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Home > Columns > Lynn Seiser > February, 2005 - Mental Training: Mental Rehearsal
by Lynn Seiser

Mental Training: Mental Rehearsal by Lynn Seiser

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I do not always believe that simply by training my body to move in a certain way my mind will eventually change too. In counseling and psychotherapy, I see too many people who go through the motions temporarily to appease someone, even themselves, but eventually go back to old patterns of behavior, especially when under stress, because they have not changed the way they think about things.

While mental training will never replace physical training to learn a physical behavior skill, there are ways to assist the physical training with mental training. This is very common in the work of sports and performance psychology, hypnosis, and neuro-linguistic programming. I am fond of saying that, "wherever the head goes the body tends to follow." This applies to learning any new skill in the context of martial or spiritual arts, psychotherapy or counseling. One of the easiest, and most used, aids or techniques of mental training is mental rehearsal.

Mental rehearsal is more than simply going over something in your head. Mental rehearsal is a specific procedure of how you go over it in your head to decrease the likelihood of making mistakes again and increasing the likelihood that you will perform differently and better next time.

Take a deep breathe, let it out, and relax.

Think of a technique you are trying to learn. It is often easy to remember that last time you did it wrong. Unfortunately, going over it mentally pointing out mistakes, only makes it easier to make those mistakes again. You want to learn from your mistakes, not repeat them. Step outside yourself and watch the performance from a spectator or coaching position. When noting mistakes, note what the correct movement is. The body cannot execute a negative request about what you do not want. The body can only respond to the information it is given. Garbage in and garbage out.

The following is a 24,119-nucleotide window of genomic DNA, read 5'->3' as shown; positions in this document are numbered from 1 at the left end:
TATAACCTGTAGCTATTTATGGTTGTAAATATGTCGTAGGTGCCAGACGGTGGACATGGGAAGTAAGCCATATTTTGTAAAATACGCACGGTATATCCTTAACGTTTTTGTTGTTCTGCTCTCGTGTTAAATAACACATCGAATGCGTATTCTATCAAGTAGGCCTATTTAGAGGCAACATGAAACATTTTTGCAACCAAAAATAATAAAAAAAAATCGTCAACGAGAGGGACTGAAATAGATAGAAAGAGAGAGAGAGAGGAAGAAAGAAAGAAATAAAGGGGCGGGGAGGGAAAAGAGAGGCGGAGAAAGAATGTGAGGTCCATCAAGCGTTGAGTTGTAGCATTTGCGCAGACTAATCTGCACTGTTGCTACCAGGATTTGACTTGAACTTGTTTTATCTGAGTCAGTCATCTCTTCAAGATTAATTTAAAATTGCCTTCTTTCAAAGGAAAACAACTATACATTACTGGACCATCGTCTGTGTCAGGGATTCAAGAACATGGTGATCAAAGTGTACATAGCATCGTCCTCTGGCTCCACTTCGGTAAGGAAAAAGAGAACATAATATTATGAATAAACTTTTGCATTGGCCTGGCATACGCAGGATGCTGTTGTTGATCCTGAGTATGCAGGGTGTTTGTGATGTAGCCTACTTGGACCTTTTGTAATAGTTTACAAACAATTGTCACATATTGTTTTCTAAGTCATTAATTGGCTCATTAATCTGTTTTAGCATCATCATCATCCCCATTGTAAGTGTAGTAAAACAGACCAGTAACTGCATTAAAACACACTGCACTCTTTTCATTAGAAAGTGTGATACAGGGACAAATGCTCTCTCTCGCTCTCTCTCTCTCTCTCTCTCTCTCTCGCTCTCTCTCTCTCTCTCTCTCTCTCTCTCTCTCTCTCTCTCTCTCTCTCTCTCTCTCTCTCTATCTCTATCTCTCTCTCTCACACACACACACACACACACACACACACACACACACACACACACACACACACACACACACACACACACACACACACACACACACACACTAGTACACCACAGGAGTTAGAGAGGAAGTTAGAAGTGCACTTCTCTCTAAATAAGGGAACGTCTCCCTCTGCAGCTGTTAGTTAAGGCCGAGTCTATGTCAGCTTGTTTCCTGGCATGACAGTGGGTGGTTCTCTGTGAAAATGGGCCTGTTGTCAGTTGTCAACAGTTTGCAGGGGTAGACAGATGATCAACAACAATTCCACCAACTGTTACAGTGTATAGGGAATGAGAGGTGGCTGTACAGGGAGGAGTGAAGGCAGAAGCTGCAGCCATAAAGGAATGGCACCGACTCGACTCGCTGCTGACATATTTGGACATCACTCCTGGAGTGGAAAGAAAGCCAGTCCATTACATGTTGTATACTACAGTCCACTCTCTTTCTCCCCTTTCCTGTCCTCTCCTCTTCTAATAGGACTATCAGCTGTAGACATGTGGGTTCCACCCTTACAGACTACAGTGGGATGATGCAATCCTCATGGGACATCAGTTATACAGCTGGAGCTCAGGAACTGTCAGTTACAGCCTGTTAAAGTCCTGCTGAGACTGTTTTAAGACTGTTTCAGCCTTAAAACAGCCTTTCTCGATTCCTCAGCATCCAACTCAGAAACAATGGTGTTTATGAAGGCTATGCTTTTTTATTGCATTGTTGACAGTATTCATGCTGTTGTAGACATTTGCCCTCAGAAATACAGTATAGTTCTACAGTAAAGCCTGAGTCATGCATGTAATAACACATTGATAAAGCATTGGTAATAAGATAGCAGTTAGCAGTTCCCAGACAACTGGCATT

Once you have seen enough, rewind the performance to the very beginning. Stop the tape. Make it a small black and white still and in your mind move it over to your left (this is the usual position of the past on your mental time-line).

Begin the performance again, this time practicing the behavior you do want. From that spectator/coaching position, notice any needed corrections. When you have made the correction, step inside your body and feel the performance as if you are actually doing the technique. Keep running the tape of the performance through your mind until you can actually feel your body naturally slightly move with the thoughts. The body will respond to vivid visualization with subtle neuro and energetic responses that help habituate pathways. Continue to practice it mentally, from the inside, as if it is the hundredth or thousandth time.

Think of the next time you will have the opportunity to physically execute this technique. See what stimulus triggers the responding technique. Let the stimulus and response naturally connect and associate. Find another time in the future and mentally rehearse the natural and spontaneous response. In addition, find another, and another. Mentally rehearse until the association between stimulus and response becomes automated and natural.

Take a deep breath, let it out, and relax.

This was just your first training session. If you are like me, we will have to physically practice and mentally rehearse many times before you will get it right. We then continue to make more subtle corrections and keep polishing the mental and physical mirror that reflects our lives.

Thanks for listening, for the opportunity to be of service, and for sharing the journey. Now get back to training. KWATZ!

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